Under the Federal Rules of Criminal Procedure, an indictment must provide "a plain, concise and definite written statement of the essential facts constituting the offense charged." Fed. R. Crim. P. 7(c)(1). The indictment should be specific enough to notify the defendant of the nature of the accusation against him and to apprise the court of the facts alleged. See Russell v. United States, 369 U.S. 749, 766-68 (1962). Though there is no prescribed formula, "'[i]t is generally sufficient that an indictment set forth the offense in the words of the statute itself,' as long as those words set forth all the elements of the offense without any uncertainty or ambiguity." United States v. Serino, 835 F.2d 924, 929 (1st Cir. 1987) (quoting Hamling v. United States, 418 U.S. 87, 117 (1974)).
Brown argues that his indictment was defective because it failed to allege one of the essential elements of the kidnapping crime under which he was sentenced -- namely, that the death of a person resulted. 2 Under the relevant portions of the federal kidnapping statute, any person who:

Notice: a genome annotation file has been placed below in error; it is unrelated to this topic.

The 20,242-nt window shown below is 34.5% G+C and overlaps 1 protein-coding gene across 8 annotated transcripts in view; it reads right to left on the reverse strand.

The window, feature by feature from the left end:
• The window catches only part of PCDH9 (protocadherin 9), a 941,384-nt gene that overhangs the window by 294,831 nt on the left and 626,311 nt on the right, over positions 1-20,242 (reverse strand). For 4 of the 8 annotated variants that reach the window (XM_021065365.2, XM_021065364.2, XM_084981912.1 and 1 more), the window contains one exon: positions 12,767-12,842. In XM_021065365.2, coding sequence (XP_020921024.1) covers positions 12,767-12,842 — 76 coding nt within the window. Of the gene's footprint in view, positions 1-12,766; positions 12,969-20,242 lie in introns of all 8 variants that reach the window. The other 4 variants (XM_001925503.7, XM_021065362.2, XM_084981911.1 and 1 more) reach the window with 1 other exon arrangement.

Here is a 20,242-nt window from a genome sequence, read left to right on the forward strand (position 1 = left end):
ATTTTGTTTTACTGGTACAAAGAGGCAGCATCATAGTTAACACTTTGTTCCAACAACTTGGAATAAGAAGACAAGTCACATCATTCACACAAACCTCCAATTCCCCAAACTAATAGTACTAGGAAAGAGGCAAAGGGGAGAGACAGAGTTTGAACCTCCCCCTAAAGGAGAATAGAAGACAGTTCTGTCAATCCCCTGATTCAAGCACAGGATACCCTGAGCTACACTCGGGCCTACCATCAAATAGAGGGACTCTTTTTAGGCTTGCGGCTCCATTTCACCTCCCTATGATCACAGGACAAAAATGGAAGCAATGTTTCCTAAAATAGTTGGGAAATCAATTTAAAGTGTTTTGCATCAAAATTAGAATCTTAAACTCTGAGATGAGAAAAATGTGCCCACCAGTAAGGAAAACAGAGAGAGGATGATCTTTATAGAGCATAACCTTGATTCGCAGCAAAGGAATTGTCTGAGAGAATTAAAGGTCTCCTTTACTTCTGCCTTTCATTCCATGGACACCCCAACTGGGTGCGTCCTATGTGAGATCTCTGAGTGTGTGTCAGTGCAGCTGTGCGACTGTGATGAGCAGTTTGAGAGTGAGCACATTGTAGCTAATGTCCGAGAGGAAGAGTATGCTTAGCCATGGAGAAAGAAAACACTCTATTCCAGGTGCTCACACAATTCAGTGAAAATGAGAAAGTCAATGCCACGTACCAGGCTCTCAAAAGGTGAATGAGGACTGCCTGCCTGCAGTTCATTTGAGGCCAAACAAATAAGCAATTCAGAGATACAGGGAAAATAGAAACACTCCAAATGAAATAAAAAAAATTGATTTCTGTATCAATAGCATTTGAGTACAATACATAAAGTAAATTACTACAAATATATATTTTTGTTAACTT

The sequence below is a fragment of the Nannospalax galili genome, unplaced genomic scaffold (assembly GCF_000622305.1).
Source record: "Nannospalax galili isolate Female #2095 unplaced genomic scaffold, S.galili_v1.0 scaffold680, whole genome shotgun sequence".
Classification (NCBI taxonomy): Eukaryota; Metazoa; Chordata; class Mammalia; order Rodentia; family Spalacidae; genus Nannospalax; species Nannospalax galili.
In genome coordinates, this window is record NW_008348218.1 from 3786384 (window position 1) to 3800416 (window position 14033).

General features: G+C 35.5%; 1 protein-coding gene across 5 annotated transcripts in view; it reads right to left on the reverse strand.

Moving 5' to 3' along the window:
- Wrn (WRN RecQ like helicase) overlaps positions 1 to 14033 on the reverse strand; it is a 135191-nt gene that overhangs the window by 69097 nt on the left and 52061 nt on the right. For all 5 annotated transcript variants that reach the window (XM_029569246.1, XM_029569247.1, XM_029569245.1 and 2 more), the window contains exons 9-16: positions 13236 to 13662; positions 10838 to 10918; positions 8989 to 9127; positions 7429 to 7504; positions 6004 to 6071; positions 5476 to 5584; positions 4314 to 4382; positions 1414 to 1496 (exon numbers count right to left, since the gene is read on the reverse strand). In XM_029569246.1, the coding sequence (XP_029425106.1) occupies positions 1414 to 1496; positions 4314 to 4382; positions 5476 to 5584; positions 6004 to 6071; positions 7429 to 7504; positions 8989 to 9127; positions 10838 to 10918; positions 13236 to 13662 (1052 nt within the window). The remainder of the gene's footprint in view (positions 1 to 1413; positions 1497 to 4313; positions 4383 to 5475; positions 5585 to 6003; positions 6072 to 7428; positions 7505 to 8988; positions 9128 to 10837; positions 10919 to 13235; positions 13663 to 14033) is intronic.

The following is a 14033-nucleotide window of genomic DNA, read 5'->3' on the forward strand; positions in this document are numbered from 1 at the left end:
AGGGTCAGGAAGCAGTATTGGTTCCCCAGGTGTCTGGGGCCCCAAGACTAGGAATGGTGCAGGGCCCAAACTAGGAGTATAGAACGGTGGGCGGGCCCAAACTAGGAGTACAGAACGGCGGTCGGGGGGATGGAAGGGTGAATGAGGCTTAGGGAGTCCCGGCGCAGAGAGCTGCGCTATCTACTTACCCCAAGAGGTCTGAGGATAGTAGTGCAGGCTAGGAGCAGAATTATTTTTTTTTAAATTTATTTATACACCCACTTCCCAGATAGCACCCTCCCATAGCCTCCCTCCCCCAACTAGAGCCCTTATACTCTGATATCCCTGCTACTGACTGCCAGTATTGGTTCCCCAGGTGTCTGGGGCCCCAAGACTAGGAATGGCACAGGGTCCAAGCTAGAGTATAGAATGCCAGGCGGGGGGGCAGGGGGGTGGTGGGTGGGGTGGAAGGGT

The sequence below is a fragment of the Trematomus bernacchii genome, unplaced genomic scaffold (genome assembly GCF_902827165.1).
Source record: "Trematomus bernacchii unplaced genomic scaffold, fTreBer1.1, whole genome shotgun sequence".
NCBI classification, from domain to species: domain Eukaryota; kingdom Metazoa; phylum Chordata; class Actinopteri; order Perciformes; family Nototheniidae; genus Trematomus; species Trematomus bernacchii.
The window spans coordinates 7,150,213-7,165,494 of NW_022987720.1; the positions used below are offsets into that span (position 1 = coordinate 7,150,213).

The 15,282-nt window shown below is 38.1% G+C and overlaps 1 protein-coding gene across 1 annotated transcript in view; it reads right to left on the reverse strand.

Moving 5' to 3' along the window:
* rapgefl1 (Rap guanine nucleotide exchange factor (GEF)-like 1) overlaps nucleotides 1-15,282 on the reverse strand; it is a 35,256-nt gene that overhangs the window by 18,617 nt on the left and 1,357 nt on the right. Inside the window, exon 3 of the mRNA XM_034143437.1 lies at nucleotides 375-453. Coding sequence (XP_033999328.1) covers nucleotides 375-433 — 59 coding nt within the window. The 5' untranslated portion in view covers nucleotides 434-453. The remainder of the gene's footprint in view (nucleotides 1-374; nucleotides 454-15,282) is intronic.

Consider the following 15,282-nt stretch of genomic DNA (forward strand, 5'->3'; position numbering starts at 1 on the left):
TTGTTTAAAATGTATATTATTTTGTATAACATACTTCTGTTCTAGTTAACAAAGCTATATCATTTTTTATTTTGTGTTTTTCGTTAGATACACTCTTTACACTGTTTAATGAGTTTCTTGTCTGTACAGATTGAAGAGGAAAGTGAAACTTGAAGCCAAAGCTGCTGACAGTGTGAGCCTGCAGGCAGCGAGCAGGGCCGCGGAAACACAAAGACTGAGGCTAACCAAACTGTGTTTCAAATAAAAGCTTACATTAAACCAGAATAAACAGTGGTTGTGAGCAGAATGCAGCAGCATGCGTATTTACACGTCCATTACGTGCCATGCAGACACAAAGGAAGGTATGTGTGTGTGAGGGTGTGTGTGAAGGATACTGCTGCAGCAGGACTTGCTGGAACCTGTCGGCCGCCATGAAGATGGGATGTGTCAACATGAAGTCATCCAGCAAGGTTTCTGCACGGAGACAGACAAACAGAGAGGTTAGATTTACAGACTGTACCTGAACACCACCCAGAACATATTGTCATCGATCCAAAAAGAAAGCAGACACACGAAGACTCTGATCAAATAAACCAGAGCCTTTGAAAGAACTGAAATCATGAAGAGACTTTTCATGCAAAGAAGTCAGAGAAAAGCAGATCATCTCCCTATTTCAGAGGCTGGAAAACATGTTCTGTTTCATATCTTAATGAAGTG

unlawfully seizes, confines, inveigles, decoys, kidnaps, abducts, or carries away and holds for ransom or reward or otherwise any person . . . shall be punished by imprisonment for any term of years or for life and, if the death of any person results, shall be punished by death or life imprisonment. 18 U.S.C. § 1201(a).
Brown interprets this statutory language to mean that the fact that a death results from the kidnapping is not a sentencing factor, but rather an element of the offense. Therefore, it must be included in the indictment in order to comport with the Constitution. 3 See generally Hamling, 418 U.S. at 117-18 (discussing the constitutional requirement that an indictment contain all the elements of the offense charged). Since his indictment only accused him of kidnapping, and did not specifically charge him with a kidnapping that resulted in a death, Brown concludes that he did not receive fair notice of the charges against him and seeks to be reindicted on the kidnapping charge. 4
For the purposes of this appeal, we assume, without deciding, that the "death of any person" as a result of kidnapping is an element of the offense, thereby rendering Brown's indictment defective for failing to include it. The omission of an element of the offense from an indictment, however, is not automatic grounds for reversal. See United States v. Mojica-Báez, 229 F.3d 292, 310-12 (1st Cir. 2000). "We still must determine whether the defect in the indictment prejudiced [appellant]." United States v. Yefsky, 994 F.2d 885, 894 (1st Cir. 1993) (citing United States v. Fusaro, 708 F.2d 17, 23 (1st Cir. 1983)).